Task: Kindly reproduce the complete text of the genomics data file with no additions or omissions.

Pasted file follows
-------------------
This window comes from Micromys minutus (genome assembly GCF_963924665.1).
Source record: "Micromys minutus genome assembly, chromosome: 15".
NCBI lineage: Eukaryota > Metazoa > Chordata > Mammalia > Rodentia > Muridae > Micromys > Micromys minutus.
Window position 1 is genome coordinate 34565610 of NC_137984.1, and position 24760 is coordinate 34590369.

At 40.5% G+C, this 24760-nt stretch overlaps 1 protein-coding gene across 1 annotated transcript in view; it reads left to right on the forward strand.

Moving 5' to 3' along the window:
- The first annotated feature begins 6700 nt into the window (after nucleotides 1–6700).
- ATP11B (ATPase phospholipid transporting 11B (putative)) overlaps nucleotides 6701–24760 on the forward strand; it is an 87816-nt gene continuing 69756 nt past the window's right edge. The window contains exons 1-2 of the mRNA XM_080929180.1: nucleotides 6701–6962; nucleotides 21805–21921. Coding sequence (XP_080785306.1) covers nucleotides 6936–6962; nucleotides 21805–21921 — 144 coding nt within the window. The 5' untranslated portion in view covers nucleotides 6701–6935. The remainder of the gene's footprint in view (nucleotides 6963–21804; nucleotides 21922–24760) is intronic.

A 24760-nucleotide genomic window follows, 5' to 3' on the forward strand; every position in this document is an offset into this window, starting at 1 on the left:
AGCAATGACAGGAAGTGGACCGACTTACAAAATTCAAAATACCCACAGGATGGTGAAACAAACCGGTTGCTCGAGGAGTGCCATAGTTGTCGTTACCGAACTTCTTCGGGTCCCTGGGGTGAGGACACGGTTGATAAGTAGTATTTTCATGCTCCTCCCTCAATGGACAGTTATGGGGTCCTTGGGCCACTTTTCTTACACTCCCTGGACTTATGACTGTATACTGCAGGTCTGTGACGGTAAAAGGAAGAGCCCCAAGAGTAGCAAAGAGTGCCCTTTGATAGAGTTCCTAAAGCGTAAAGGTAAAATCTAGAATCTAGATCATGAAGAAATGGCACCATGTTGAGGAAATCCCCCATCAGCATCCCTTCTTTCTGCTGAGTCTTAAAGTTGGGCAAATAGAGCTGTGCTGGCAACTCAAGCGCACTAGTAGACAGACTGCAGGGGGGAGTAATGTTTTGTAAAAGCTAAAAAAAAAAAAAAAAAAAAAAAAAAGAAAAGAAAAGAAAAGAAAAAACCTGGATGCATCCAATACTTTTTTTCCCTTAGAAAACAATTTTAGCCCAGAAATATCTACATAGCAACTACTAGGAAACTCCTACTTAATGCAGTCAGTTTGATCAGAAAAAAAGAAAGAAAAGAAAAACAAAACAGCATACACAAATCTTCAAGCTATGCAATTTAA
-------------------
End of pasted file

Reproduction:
This window comes from Micromys minutus (genome assembly GCF_963924665.1).
Source record: "Micromys minutus genome assembly, chromosome: 15".
NCBI lineage: Eukaryota > Metazoa > Chordata > Mammalia > Rodentia > Muridae > Micromys > Micromys minutus.
Window position 1 is genome coordinate 34565610 of NC_137984.1, and position 24760 is coordinate 34590369.

At 40.5% G+C, this 24760-nt stretch overlaps 1 protein-coding gene across 1 annotated transcript in view; it reads left to right on the forward strand.

Moving 5' to 3' along the window:
- The first annotated feature begins 6700 nt into the window (after nucleotides 1–6700).
- ATP11B (ATPase phospholipid transporting 11B (putative)) overlaps nucleotides 6701–24760 on the forward strand; it is an 87816-nt gene continuing 69756 nt past the window's right edge. The window contains exons 1-2 of the mRNA XM_080929180.1: nucleotides 6701–6962; nucleotides 21805–21921. Coding sequence (XP_080785306.1) covers nucleotides 6936–6962; nucleotides 21805–21921 — 144 coding nt within the window. The 5' untranslated portion in view covers nucleotides 6701–6935. The remainder of the gene's footprint in view (nucleotides 6963–21804; nucleotides 21922–24760) is intronic.

A 24760-nucleotide genomic window follows, 5' to 3' on the forward strand; every position in this document is an offset into this window, starting at 1 on the left:
AGCAATGACAGGAAGTGGACCGACTTACAAAATTCAAAATACCCACAGGATGGTGAAACAAACCGGTTGCTCGAGGAGTGCCATAGTTGTCGTTACCGAACTTCTTCGGGTCCCTGGGGTGAGGACACGGTTGATAAGTAGTATTTTCATGCTCCTCCCTCAATGGACAGTTATGGGGTCCTTGGGCCACTTTTCTTACACTCCCTGGACTTATGACTGTATACTGCAGGTCTGTGACGGTAAAAGGAAGAGCCCCAAGAGTAGCAAAGAGTGCCCTTTGATAGAGTTCCTAAAGCGTAAAGGTAAAATCTAGAATCTAGATCATGAAGAAATGGCACCATGTTGAGGAAATCCCCCATCAGCATCCCTTCTTTCTGCTGAGTCTTAAAGTTGGGCAAATAGAGCTGTGCTGGCAACTCAAGCGCACTAGTAGACAGACTGCAGGGGGGAGTAATGTTTTGTAAAAGCTAAAAAAAAAAAAAAAAAAAAAAAAAAGAAAAGAAAAGAAAAGAAAAAACCTGGATGCATCCAATACTTTTTTTCCCTTAGAAAACAATTTTAGCCCAGAAATATCTACATAGCAACTACTAGGAAACTCCTACTTAATGCAGTCAGTTTGATCAGAAAAAAAGAAAGAAAAGAAAAACAAAACAGCATACACAAATCTTCAAGCTATGCAATTTAA